This experiment consisted of setting up a control group of starch in various temperature and then placing both fungal amylases and bacterial amylases in a mixture of starch and placing the solution of amylase and starch in various temperatures of water. After a certain amount of time- different amount of time needs to be used in order to have reliable results- iodine is added in a well on spot plates, then two drops of the mixture of amylase-starch is added from each temperature used, by adding iodine into the plates the mixture will show how much starch was hydrolyzed, this is used to calculate the amount of enzymatic activity each mixture had at the different set temperatures and at the different times the solution was extracted from. The experiment was designed to find the optimal temperature in which both fungal amylase and bacterial amylase could function appropriately to produce an enzymatic reaction to a certain solution. The results concluded that bacterial amylase had an optimal temperature of around 60°C to 65°C. The fungal amylase on the other hand had an optimal temperature of around 40°C. These results show that the bacterial amylases have a higher optimal temperature than fungal amylases, meaning that bacterial amylases can react at higher temperature environments then the fungal amylases, that had a cooler optimal temperature that would denature at those high temperature conditions.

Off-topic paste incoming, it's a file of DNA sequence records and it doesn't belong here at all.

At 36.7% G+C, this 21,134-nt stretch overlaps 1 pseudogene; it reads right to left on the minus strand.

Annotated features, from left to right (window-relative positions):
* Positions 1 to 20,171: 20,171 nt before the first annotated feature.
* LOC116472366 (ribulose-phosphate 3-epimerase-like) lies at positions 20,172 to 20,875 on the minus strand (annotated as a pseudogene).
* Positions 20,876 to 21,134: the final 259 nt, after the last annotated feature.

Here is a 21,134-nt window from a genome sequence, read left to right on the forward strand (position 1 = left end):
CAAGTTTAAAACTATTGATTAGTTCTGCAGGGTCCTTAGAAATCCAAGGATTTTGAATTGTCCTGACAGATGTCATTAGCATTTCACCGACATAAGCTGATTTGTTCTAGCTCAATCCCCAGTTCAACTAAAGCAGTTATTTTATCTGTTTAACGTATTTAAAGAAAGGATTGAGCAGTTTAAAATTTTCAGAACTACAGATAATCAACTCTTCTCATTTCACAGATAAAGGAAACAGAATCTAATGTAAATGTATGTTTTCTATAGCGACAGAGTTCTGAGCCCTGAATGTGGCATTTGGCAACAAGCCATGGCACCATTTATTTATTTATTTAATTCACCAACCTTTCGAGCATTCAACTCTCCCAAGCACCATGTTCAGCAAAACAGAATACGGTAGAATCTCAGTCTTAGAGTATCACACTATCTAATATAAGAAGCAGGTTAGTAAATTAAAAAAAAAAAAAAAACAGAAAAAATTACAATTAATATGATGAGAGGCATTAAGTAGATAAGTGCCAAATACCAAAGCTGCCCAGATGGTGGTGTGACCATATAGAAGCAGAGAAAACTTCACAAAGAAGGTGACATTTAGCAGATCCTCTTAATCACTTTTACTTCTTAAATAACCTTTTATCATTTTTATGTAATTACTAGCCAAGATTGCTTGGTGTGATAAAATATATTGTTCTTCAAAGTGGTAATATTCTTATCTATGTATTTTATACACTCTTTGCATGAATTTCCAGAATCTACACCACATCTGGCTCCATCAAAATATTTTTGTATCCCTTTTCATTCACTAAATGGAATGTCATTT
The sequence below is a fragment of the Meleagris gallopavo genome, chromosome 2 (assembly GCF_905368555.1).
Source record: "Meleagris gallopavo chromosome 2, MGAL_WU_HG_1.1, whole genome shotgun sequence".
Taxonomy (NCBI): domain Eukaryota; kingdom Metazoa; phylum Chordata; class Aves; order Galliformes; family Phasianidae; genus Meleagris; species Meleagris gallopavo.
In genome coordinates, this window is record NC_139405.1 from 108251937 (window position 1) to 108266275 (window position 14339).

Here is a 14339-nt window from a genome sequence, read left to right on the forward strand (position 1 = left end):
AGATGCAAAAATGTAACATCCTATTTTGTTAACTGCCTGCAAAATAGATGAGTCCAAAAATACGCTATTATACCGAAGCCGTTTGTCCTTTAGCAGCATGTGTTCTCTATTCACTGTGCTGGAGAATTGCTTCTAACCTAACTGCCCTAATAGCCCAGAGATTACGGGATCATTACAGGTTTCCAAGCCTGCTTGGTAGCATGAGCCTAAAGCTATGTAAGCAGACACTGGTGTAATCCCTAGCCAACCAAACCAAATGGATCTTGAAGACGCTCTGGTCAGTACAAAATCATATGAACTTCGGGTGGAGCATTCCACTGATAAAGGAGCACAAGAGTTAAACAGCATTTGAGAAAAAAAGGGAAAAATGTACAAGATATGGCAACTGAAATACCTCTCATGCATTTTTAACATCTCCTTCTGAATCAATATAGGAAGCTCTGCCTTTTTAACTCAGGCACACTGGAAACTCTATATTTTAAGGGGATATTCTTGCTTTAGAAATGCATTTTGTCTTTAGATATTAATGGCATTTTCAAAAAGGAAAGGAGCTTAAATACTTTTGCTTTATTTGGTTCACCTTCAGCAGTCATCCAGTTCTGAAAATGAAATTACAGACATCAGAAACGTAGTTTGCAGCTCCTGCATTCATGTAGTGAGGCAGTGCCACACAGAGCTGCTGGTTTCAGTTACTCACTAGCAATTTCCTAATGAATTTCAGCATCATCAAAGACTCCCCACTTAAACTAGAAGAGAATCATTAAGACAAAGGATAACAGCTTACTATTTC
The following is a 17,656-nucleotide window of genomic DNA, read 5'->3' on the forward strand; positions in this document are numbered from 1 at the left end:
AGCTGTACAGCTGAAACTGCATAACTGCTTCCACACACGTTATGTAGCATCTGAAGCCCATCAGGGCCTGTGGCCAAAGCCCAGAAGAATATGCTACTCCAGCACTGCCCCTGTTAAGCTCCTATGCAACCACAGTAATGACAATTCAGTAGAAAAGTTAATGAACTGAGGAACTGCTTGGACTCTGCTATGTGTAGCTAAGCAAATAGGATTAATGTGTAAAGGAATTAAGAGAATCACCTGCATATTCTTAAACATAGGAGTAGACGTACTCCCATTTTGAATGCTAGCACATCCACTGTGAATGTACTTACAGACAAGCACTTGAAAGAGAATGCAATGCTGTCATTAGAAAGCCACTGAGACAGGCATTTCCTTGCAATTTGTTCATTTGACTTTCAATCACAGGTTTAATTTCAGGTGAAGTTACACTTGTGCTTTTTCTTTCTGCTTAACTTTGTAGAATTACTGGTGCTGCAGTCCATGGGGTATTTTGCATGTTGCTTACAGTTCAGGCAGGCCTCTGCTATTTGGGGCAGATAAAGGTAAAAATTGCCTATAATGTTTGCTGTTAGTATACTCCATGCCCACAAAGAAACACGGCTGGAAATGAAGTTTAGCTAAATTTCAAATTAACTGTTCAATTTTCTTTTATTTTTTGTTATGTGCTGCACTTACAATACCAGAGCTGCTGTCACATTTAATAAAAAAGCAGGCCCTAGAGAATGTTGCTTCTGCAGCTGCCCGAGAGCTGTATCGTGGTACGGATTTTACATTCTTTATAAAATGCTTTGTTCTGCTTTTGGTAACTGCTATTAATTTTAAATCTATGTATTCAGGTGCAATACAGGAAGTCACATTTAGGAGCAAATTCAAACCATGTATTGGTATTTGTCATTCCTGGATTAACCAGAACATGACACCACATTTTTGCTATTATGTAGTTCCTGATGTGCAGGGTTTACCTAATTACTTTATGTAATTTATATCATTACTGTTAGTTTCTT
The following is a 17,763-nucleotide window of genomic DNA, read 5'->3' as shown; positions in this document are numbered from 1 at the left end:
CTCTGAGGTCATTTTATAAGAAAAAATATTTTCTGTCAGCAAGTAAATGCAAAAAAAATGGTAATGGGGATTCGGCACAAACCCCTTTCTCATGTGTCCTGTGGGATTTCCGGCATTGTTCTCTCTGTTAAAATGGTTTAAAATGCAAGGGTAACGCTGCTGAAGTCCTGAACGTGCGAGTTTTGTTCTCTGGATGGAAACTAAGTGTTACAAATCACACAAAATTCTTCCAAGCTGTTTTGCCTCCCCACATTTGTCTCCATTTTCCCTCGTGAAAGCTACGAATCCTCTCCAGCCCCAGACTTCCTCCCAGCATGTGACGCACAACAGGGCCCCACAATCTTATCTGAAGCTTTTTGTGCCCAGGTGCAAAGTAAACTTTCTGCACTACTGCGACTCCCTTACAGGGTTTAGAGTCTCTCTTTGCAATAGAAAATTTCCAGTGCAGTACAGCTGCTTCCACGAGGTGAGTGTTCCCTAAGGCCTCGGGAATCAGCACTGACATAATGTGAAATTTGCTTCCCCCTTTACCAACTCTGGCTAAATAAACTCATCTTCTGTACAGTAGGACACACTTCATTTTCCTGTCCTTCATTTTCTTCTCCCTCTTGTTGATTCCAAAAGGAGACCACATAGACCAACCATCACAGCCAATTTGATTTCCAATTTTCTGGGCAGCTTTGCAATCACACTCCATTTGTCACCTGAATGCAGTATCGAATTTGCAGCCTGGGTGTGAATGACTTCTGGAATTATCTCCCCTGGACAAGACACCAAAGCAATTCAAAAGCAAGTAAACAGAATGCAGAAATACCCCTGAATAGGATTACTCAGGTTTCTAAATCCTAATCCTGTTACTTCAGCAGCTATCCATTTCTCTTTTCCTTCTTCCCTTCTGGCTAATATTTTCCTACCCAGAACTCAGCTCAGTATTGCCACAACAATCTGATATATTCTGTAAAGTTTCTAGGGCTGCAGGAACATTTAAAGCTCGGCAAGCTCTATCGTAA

Before doing research on amylases, an explanation of enzymes is needed to fully understand each part of the experiment. An enzyme is a protein that helps speed up a chemical reaction (Raven, 2011). An enzyme is a catalyst, which is made by living cells; usually enzymes assist in developing the metabolic process of cells (Underkofler et al, 1958). The way in which enzymes speed up the chemical reaction is by lowering the activation
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